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“. . . In time, when eve’ comes, the banished spools of worms we birth in the darkness of our closets and expel, soon become serpents, rear their heads and slither back home.” – Limn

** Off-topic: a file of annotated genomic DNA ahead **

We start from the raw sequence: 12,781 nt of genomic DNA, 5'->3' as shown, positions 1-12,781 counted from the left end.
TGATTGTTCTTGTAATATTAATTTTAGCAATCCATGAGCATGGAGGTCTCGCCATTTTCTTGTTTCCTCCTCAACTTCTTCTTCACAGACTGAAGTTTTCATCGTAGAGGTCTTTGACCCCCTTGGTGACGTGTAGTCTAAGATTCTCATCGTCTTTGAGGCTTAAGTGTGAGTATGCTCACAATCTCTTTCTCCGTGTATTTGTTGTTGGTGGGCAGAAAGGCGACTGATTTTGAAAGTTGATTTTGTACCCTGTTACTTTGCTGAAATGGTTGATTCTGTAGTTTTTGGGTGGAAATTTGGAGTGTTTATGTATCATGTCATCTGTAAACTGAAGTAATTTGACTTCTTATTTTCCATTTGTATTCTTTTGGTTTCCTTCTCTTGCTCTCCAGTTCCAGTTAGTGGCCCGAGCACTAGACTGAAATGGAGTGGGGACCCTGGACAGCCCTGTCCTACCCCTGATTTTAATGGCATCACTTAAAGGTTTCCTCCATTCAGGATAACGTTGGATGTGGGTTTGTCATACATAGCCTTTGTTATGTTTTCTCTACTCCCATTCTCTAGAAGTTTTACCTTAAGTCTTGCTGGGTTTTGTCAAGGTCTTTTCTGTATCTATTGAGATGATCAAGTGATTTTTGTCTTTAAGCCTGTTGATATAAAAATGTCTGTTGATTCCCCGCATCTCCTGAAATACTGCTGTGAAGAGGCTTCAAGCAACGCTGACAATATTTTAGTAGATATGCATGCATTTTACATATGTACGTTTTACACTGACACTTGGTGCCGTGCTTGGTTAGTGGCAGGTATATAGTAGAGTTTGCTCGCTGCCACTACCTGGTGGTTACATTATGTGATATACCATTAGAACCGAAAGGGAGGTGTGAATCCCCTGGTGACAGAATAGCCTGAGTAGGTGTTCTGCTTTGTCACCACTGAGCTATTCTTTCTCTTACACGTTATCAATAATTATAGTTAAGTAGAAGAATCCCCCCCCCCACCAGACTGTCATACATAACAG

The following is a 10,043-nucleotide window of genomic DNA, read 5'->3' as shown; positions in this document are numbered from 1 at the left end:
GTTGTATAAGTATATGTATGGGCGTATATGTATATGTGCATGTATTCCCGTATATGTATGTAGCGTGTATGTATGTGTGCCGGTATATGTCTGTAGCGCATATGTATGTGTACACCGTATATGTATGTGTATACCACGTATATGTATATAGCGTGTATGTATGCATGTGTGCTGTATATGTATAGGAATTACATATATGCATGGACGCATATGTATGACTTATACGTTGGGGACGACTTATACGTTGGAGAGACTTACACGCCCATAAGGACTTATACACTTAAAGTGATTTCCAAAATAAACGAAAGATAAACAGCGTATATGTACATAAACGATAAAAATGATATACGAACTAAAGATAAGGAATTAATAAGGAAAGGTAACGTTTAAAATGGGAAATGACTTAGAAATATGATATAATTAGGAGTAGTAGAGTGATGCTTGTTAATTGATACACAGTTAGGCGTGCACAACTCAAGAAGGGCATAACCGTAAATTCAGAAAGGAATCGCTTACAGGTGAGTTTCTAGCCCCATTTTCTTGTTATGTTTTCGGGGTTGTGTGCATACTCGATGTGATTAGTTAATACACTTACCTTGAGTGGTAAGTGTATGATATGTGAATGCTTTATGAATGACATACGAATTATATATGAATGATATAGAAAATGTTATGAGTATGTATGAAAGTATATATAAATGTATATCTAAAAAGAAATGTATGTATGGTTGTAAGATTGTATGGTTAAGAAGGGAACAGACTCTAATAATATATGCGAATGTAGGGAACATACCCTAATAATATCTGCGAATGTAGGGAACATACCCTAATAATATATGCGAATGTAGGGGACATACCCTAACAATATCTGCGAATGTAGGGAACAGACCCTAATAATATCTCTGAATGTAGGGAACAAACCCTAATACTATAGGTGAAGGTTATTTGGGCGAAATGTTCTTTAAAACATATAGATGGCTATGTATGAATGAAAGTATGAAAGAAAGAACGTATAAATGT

He awoke with a start to find the documents he had been working on in his study all squeezed and crumpled. This was the seventh time he has had this dream – same way, same time, same person. Two weeks ago, he was so sure he was through with all these years ago. He would get the occasional prick to his conscience sometimes but it wasn’t as sharp as the beginning. It had deadened by the years to tiny dull thuds to his heart; a small black smudge on the brightly coloured wall of his conscience and that was all there was to it. But six days ago, the dreams started – graphic and tormenting. It never changed except she got closer to him each time and tonight; she reached into his chest and tore out his heart. Even now while awake, he flinched and thought he felt his chest burn slightly and touched it to ensure nothing was wrong. He tried to steady his breath to no avail. In horror, he played back the dream he just had with his mind’s eye. As usual, he would be in his study sitting with his back to the window. This study. He would sense the window open and feel chilly breeze whip at his back. Getting up to escape the chill and close the open window, Joe would notice that the environ of the exterior of his house would take up the appearance of the part of the riverside cradling a pier. That pier. And while he watched, she… no… that wasn’t her, it wasn’t her. It. He would see it ascend from the river with its head bashed in and dark crimson flowing freely down over its face making matted hair stick to it. It’s neck had been bitten into by something. Something; he couldn’t tell what. The humanoid form would climb on the pier and with great difficulty, pull her right leg up, trying to drag an object tied to it with her as she climbed, all the while whimpering in – he could sense, a blend of frustration and pain. He would try to run away from the window but would find his feet stuck to the ground like it was part of the muddy bed of the river. Once it was fully out of the water, it would start walking towards him with spurts of blood streaming out of it and it’s head dangling loosely to the right. He would cry in horror as it struggled towards him all the while whimpering and pulling her burden with her. It was always about this time he woke up. Each time it would get closer, each time it would reach out to him… In between sobs it would remind him of promises, boons it was coming to collect. Then he would recognise her… In the pale light of the harbour he would see the grotesque mess of chewed flesh and blood that was her face… yet recognise her… who she was. He knew her.